Views: 11237 Khan Academy
2.1 Article I: Legislative Branch
 
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http://www.annenbergclassroom.org/ - A selected lecture from "Introduction to Key Constitutional Concepts and Supreme Court Cases" with University of Pennsylvania law professor Kermit Roosevelt III. For more civics education resources, go to AnnenbergClassroom.org
Constitutional Compromises: Crash Course Government and Politics #5
 
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In which Craig Benzine teaches you about the compromises met in ratifying the U.S. Constitution. The United State’s didn’t always have its current system of government. Actually, this is it’s second attempt. Craig will delve into the failures (and few successes) of the Articles of Confederation, tell you how delegates settled on a two-house system of representation, discuss the issues of slavery and population that have been imbedded into our constitution, and fire up the clone machine to discuss how federalists and anti-federalist opposition provided the U.S. a Bill of Rights. And who knows, maybe all this talk of compromise will even inspire Craig and eagle to find some middle ground. Produced in collaboration with PBS Digital Studios: http://youtube.com/pbsdigitalstudios Support is provided by Voqal: http://www.voqal.org Want to find Crash Course elsewhere on the internet? Facebook - http://www.facebook.com/YouTubeCrashCourse Twitter - http://www.twitter.com/TheCrashCourse Tumblr - http://thecrashcourse.tumblr.com Instagram - http://instagram.com/thecrashcourse
Views: 1024932 CrashCourse
American History - Part 018 - Birth of the Constitution - Part 4 - Executive Branch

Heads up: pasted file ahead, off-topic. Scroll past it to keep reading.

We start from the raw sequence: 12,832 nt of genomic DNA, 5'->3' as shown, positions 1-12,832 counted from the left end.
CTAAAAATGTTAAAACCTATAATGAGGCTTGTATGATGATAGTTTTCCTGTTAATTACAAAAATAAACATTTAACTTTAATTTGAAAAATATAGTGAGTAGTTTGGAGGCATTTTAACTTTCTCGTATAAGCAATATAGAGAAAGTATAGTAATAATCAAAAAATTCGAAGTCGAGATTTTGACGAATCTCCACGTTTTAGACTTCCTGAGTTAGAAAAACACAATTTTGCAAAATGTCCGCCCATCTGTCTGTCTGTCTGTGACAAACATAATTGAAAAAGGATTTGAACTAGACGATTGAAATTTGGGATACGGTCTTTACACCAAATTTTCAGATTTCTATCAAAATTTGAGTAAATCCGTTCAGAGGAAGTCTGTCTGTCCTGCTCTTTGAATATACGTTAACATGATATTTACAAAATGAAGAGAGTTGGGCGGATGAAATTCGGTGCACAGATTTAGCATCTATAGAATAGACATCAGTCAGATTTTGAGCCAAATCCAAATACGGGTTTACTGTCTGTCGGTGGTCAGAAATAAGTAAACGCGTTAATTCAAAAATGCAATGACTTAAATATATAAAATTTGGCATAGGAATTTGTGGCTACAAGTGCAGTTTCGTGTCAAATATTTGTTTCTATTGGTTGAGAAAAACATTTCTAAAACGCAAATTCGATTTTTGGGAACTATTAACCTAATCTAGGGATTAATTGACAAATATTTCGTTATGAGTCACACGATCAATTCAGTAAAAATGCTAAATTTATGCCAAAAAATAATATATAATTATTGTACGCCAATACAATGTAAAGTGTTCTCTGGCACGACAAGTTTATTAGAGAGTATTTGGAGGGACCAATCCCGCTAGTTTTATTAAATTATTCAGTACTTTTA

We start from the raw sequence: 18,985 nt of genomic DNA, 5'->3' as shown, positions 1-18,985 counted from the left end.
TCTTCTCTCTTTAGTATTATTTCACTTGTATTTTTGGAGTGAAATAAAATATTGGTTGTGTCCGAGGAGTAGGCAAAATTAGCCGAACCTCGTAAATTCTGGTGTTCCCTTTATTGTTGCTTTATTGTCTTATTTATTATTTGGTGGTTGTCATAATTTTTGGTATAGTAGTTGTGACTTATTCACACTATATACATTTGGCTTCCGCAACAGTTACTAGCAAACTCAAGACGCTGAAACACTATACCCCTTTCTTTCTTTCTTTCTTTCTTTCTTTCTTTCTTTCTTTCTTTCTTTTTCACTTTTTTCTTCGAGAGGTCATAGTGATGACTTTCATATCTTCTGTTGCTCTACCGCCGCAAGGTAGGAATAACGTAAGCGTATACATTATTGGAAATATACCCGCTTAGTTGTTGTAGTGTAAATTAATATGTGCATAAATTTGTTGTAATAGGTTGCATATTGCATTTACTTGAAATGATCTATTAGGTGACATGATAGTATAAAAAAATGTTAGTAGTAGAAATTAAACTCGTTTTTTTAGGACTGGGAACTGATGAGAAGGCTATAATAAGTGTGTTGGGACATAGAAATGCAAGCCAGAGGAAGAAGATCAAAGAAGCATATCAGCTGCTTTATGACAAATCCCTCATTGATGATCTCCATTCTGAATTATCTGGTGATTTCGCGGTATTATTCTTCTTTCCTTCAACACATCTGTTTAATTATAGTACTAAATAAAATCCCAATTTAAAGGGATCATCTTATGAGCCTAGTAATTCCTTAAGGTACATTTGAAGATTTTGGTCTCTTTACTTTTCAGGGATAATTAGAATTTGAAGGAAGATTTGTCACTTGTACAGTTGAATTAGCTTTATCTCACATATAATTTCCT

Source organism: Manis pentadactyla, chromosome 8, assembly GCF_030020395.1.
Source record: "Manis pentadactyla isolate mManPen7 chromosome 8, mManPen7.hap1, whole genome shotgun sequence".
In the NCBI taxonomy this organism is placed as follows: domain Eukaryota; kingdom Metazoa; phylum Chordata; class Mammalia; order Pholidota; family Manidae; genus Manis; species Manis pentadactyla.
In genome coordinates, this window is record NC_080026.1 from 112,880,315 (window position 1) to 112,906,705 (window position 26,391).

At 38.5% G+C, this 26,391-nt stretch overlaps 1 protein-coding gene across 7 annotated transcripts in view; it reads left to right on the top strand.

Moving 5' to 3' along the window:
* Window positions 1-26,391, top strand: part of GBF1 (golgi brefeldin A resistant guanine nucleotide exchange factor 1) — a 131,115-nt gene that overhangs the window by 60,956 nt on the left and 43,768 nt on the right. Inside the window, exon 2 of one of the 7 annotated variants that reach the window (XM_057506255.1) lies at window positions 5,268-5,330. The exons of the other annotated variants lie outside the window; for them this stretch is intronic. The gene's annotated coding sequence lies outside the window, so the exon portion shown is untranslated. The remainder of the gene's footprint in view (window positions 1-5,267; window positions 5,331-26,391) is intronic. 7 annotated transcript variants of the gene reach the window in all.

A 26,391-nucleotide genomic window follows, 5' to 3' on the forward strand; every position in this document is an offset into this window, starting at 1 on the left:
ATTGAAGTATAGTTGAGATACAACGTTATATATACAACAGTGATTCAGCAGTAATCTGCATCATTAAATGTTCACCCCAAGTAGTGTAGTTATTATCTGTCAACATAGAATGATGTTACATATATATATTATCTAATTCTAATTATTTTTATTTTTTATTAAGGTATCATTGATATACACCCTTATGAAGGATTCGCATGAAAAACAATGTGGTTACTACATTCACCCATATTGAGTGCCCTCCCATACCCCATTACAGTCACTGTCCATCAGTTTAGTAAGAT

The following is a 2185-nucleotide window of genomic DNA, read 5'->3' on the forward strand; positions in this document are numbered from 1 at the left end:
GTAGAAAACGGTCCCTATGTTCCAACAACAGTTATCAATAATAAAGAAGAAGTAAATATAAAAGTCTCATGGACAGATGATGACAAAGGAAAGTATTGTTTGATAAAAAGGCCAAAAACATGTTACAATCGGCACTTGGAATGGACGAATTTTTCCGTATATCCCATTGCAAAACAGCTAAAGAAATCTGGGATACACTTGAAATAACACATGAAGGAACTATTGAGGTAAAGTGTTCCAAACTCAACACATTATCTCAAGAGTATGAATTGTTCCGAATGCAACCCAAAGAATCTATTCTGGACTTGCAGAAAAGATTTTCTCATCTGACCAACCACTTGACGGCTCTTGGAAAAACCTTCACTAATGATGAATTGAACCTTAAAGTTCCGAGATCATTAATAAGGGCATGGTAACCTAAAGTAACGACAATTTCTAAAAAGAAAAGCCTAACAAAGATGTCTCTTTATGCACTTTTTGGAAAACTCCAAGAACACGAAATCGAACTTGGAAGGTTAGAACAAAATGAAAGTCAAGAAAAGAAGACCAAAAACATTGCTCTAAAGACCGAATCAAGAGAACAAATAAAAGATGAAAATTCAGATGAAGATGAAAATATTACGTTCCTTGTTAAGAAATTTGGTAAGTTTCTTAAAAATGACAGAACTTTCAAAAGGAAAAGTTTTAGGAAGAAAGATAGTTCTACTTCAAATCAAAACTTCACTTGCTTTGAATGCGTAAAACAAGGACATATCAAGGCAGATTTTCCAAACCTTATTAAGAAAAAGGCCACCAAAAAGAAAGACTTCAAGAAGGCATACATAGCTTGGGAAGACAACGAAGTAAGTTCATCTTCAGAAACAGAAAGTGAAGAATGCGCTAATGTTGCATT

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01/03/2013 From VOA Learning English, welcome to THE MAKING OF A NATION -- American history in Special English. I'm Steve Ember. This week in our series, we continue the story of the United States Constitution. In May of 1787, a group of America's early leaders met in the city of Philadelphia, Pennsylvania. They planned to amend the Articles of Confederation. That document established a loose union of the 13 states. Instead, they wrote a completely new constitution. It created America's system of government and recognized the rights of its citizens. Last week, we talked about the debate at the convention over the Virginia Plan. The plan was prepared by James Madison and other delegates from the state of Virginia. It described a national government with a supreme legislature, executive and judiciary. Some delegates feared that such a central government would take away power from the states. But in the end, they approved the proposal. On June 1, they began debate on the issue of a national executive. It seemed every delegate at the Philadelphia convention had something to say about the issue. They had been thinking about it for some time. Almost every delegate was afraid to give the position extended powers. Almost no one wanted America's chief executive to become as powerful as a king. Still, many of the delegates had faith in the idea of a one-person executive. Others demanded an executive of three people. James Wilson of Pennsylvania argued for a single executive. He said the position required energy and the ability to make decisions quickly. He said these would best be found in one person. Edmund Randolph of Virginia disagreed strongly. He said he considered a one-person executive as "the fetus of monarchy." John Dickinson of Delaware said he did not denounce the idea of having a government headed by a king. He said a monarchy was one of the best forms of government in the world. However, in America, he said, a king was "out of the question." The debate over the size of the executive leadership lasted a long time. Finally, the delegates voted for a one-person executive.